For Historic Trenton’s Day in the Life, we’re looking back through newspapers from the very beginning and seeing what everyday problems, solutions, and needs were met during historic Trenton’s past.

Today, we go back in time to September 30th, 1907. The top headlines were: Meeting Tonight in River Campaign; Chamber of Commerce Board will Complete Arrangements for Conference; Patrick Tiernan, 99 years old, dies; and Jersey Primary Law Carried to Courts.  

The longest story on the front page was all about Justice Swayze filing an opinion compelling the return of the Metuchen Primary Ballot. The article describes 62 ballots that were replaced with a different vote. The Board of Registry and Election rejected the marked ballots on the grounds that they were not properly cast.

A Miss Emma Bruun was leaving Trenton that week to celebrate her wedding in Japan; the Y.M.C.A. officially opened the Trenton Association Orchestra; and a $50 reward was set for John Burns of Lambertville, who seemingly disappeared. In other news, an 11-year-old girl caused $15,000 in damages at the Penns Manor, but no charges were filed against her.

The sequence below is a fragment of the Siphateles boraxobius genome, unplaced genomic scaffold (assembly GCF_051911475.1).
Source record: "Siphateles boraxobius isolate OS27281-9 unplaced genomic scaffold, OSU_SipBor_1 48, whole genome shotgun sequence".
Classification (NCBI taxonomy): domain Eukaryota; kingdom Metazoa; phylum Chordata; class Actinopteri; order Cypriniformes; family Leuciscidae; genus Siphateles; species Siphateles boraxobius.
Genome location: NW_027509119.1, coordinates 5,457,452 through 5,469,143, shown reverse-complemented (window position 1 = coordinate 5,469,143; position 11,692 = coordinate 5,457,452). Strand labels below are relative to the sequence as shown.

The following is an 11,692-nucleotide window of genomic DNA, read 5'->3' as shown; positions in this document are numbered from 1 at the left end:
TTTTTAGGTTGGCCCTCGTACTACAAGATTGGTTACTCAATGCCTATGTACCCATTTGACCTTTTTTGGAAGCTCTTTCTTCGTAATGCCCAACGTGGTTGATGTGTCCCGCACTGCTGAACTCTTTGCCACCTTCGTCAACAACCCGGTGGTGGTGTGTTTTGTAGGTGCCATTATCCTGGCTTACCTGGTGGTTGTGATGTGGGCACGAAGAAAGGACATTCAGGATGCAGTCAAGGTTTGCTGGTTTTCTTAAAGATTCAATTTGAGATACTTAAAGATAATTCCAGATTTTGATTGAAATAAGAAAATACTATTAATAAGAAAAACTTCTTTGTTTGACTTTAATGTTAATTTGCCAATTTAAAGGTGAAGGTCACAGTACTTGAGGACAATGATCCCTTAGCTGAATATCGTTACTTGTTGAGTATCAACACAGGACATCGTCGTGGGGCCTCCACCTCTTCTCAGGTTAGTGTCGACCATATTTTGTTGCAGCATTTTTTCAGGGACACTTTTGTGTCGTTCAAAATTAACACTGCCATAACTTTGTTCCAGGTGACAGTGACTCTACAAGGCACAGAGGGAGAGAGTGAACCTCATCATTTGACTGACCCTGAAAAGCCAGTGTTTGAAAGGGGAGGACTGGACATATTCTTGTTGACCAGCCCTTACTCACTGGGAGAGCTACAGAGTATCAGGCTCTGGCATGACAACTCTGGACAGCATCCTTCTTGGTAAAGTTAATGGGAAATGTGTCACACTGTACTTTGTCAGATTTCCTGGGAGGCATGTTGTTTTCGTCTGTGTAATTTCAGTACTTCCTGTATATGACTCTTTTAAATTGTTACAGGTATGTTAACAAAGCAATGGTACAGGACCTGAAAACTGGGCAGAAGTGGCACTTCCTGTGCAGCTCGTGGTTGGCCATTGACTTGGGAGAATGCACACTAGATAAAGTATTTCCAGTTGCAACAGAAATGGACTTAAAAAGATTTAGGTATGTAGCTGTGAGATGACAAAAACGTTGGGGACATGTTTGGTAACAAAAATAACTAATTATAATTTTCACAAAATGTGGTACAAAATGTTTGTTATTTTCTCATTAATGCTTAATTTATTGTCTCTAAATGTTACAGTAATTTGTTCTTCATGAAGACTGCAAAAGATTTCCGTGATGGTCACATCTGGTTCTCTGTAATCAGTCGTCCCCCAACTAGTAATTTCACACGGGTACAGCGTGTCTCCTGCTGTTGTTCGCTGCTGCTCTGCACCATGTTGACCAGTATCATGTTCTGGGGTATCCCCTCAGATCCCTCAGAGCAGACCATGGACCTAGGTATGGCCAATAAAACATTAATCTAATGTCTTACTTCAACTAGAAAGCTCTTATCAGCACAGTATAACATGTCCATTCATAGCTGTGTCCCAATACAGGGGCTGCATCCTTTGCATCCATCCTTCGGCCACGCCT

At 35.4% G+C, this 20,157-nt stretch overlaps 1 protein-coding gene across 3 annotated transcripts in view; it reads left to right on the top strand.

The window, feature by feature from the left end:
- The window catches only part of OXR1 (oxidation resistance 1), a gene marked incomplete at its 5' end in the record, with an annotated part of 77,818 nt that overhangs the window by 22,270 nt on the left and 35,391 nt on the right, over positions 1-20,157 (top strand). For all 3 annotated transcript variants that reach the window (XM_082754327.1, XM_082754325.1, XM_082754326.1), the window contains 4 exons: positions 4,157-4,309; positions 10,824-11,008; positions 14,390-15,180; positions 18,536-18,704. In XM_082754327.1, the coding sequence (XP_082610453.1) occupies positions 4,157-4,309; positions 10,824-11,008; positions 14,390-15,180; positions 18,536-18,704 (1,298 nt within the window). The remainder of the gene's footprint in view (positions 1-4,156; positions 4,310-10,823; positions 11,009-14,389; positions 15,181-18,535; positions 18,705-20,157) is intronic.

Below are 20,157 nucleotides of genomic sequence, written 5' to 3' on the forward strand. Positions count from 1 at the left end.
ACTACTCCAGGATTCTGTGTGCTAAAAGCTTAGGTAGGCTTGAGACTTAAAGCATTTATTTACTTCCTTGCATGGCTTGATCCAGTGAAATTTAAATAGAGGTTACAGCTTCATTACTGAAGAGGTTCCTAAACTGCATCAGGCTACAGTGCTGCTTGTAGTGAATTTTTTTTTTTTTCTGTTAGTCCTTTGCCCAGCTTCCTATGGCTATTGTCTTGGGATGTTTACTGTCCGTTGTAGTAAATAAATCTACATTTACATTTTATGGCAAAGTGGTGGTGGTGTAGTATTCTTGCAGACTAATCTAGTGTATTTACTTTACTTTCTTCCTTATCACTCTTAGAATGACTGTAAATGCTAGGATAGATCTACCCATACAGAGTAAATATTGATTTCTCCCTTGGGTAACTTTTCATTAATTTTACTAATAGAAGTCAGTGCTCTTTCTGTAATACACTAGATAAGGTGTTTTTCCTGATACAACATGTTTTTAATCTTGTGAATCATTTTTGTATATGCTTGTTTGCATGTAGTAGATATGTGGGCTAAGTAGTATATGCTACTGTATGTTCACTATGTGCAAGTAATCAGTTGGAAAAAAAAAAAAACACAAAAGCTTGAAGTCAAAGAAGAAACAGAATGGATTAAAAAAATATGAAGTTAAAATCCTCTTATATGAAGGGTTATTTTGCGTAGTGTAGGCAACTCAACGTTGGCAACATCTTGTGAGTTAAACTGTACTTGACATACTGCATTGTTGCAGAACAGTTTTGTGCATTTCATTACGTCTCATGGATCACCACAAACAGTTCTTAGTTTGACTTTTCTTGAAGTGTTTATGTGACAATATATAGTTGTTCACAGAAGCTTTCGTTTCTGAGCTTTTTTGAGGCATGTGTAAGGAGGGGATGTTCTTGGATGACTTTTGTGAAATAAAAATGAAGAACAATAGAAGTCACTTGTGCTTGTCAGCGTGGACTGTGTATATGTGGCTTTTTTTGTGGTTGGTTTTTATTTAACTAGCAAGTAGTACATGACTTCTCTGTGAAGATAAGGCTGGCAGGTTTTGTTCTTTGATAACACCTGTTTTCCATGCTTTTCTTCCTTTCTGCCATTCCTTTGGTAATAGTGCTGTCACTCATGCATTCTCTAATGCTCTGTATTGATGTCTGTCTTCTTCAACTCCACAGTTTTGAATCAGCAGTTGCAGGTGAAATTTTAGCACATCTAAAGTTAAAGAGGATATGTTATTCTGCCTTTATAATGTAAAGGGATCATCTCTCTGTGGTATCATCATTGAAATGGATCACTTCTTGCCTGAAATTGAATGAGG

In the advertisements for that week, the Opera House was selling neckwear for 2 cents a piece and fall footwear was coming into style. Farrfi’s on N. Broad and Academy Streets looked to convince reader’s that they could sell their carpets and the Interstate Fair tickets were free after September 19th. 

Trenton hosted many events that week like the Turner Hall-German Alliance Meeting; Trent Theater, which hosted a Vaudeville Show; and the Taylor Opera House, which presented “The Tourists.”  From 45 dogs escaping the pound to freedom to centuries of playwrights and performances, the visions of a past city are vivid as we continue to take the journey down Historic Trenton’s Day in the Life.

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